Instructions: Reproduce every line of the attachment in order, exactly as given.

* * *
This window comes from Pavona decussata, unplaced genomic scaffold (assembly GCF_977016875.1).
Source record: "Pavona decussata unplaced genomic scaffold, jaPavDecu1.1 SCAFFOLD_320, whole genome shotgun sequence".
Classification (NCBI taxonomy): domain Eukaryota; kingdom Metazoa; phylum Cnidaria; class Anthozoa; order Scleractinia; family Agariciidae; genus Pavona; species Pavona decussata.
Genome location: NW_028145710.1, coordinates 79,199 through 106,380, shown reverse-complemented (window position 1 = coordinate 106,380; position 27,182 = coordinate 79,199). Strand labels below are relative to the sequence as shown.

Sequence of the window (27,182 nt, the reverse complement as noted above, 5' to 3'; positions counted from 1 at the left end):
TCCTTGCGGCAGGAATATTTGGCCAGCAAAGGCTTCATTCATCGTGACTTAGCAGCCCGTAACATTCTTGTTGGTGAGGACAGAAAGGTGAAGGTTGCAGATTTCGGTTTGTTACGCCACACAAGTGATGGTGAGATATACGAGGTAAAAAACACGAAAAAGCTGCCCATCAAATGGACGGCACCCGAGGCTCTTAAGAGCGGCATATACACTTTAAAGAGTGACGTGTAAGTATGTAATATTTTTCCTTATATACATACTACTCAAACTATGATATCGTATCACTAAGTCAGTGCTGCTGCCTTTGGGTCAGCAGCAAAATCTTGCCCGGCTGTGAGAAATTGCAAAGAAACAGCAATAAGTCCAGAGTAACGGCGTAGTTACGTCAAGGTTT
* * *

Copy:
This window comes from Pavona decussata, unplaced genomic scaffold (assembly GCF_977016875.1).
Source record: "Pavona decussata unplaced genomic scaffold, jaPavDecu1.1 SCAFFOLD_320, whole genome shotgun sequence".
Classification (NCBI taxonomy): domain Eukaryota; kingdom Metazoa; phylum Cnidaria; class Anthozoa; order Scleractinia; family Agariciidae; genus Pavona; species Pavona decussata.
Genome location: NW_028145710.1, coordinates 79,199 through 106,380, shown reverse-complemented (window position 1 = coordinate 106,380; position 27,182 = coordinate 79,199). Strand labels below are relative to the sequence as shown.

Sequence of the window (27,182 nt, the reverse complement as noted above, 5' to 3'; positions counted from 1 at the left end):
TCCTTGCGGCAGGAATATTTGGCCAGCAAAGGCTTCATTCATCGTGACTTAGCAGCCCGTAACATTCTTGTTGGTGAGGACAGAAAGGTGAAGGTTGCAGATTTCGGTTTGTTACGCCACACAAGTGATGGTGAGATATACGAGGTAAAAAACACGAAAAAGCTGCCCATCAAATGGACGGCACCCGAGGCTCTTAAGAGCGGCATATACACTTTAAAGAGTGACGTGTAAGTATGTAATATTTTTCCTTATATACATACTACTCAAACTATGATATCGTATCACTAAGTCAGTGCTGCTGCCTTTGGGTCAGCAGCAAAATCTTGCCCGGCTGTGAGAAATTGCAAAGAAACAGCAATAAGTCCAGAGTAACGGCGTAGTTACGTCAAGGTTT